Chatting with a colleague earlier this week the subject of “extreme childcare” came up. This was a new one for me so I ended up doing some reading and research. With so many parents now working non standard hours, ie not between 9-5 Monday to Friday, and the family network now spread far wider, many parents struggle to find childcare which suits their irregular hours. Extreme childcare is available 24/7 and, I must admit, my initial gut reaction, when it was mentioned was that it was akin to abandoning your child to be raised by a stranger or like putting a dog in kennels. Further reflection however led me to realise how vital this type of flexible care is for many, ordinary, everyday parents who work, for whatever reason, weekends, evenings or nights.
There are a few articles on 24/7 care in the UK and I was interested to see one for a setting in Glasgow written in 2008. Looking at the current setting website however shows that care is available now between 8 and 6. Another article from 2014 described a London setting but noted that the original plans had had to be curtailed as demand had not been as expected. A NetMums post mentions a Nursery in London which used to offer overnight care but discovered there was no demand.
This got me to wondering why, when this seems to be a gap in the childcare market waiting to be filled, are there not more “extreme” services available and why those previously mentioned have not experienced sufficient demand to continue offering the service.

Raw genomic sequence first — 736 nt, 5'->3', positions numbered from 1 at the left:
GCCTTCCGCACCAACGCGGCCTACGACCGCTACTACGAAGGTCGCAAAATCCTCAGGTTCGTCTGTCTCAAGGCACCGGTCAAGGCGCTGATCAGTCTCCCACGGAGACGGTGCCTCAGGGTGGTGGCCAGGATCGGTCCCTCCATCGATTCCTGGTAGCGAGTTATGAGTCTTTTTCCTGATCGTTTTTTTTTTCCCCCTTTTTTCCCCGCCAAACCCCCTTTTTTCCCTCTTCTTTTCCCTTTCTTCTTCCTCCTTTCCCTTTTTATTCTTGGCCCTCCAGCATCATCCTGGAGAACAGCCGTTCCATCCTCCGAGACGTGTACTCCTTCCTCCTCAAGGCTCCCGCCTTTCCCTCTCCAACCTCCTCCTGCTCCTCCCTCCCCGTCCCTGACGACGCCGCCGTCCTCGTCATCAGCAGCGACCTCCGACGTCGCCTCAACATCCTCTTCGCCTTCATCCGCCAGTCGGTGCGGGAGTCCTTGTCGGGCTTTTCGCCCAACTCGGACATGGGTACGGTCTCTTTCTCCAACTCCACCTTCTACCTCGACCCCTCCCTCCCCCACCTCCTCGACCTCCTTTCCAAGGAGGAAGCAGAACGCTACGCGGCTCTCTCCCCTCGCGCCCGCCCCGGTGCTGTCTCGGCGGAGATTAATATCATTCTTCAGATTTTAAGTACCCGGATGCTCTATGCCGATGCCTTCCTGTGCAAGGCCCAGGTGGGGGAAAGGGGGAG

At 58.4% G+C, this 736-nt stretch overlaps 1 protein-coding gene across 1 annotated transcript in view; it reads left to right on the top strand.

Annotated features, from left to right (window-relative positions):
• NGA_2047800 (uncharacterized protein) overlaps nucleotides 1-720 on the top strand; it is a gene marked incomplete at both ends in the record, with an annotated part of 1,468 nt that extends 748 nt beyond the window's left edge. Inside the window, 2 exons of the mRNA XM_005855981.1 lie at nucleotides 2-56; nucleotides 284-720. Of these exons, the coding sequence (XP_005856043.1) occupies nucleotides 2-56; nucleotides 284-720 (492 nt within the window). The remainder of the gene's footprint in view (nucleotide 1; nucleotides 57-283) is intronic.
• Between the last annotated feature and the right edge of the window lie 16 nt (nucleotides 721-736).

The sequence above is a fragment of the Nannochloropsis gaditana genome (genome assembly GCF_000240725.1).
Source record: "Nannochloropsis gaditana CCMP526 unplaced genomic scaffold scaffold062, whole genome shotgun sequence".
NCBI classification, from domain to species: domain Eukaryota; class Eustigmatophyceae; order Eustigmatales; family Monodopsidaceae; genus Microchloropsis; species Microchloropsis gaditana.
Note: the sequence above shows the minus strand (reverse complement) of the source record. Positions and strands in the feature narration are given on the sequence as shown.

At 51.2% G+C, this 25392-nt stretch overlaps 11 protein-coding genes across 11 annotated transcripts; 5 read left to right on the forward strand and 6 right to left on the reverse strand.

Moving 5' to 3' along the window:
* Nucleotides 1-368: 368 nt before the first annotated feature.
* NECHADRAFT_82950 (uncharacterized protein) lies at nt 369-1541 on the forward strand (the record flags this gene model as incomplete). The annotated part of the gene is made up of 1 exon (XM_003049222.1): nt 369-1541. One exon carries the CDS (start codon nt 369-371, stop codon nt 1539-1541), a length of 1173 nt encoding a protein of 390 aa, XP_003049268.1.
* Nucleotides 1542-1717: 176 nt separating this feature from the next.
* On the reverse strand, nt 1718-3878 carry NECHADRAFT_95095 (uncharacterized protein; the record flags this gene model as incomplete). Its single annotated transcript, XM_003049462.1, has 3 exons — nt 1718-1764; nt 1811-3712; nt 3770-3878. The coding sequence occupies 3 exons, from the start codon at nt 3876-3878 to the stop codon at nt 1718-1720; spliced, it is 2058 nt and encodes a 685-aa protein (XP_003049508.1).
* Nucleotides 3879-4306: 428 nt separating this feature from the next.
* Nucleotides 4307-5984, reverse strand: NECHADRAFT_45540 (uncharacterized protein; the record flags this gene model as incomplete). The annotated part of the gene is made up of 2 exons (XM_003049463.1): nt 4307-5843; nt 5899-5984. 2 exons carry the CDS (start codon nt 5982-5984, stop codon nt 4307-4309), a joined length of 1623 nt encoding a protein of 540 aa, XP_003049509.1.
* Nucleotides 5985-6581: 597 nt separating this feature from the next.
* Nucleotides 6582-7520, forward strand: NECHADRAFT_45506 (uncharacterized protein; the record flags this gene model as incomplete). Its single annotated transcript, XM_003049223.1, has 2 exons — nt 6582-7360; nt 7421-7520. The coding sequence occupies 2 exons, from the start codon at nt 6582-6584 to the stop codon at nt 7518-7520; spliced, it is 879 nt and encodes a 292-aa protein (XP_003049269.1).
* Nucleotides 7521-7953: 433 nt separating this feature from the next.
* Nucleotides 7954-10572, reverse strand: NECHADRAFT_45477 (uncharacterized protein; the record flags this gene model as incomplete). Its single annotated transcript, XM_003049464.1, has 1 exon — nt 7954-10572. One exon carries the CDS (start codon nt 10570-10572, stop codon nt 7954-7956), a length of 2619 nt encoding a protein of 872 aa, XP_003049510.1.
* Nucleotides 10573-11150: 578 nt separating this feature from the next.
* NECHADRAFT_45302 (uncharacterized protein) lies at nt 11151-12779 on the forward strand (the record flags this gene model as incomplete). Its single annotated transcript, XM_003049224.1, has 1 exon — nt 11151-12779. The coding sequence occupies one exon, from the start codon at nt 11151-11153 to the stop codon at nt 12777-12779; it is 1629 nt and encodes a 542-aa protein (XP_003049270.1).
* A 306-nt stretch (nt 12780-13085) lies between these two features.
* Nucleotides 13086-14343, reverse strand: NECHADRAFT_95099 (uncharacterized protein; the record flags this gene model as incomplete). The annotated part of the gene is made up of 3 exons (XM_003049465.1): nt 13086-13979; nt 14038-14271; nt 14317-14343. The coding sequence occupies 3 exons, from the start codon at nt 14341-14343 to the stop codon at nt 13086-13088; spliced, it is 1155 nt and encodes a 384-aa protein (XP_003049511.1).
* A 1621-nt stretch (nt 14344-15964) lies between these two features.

Staffing such a service, I would imagine, would be difficult. “Extreme” hours appear not to be ideal for staff with children or other commitments of their own, so perhaps better suited to younger, unattached staff. Research shows that the long hours (and we’re talking the more conventional long hours of 8-6 nurseries) is one of the causes of high staff turnover which in turn is not conducive to quality service. Continuity of staff provides familiarity and reassurance for children, particularly important for overnight stays.
The cost of such a service is likely also an issue. Many parents working “unsociable” hours may not be highly paid and unable to afford the cost of non standard care presuming non standard hours cost more than standard hours.
There is also perhaps a psychological difference between leaving a child in care through the day and overnight. So, despite all the reports saying that childcare needs to be more available and flexible to suit the various needs of working parents, is there still an emotional tie or a social barrier or stigma that, despite the perceived need, prevents parents from using such extreme or extended hours of care?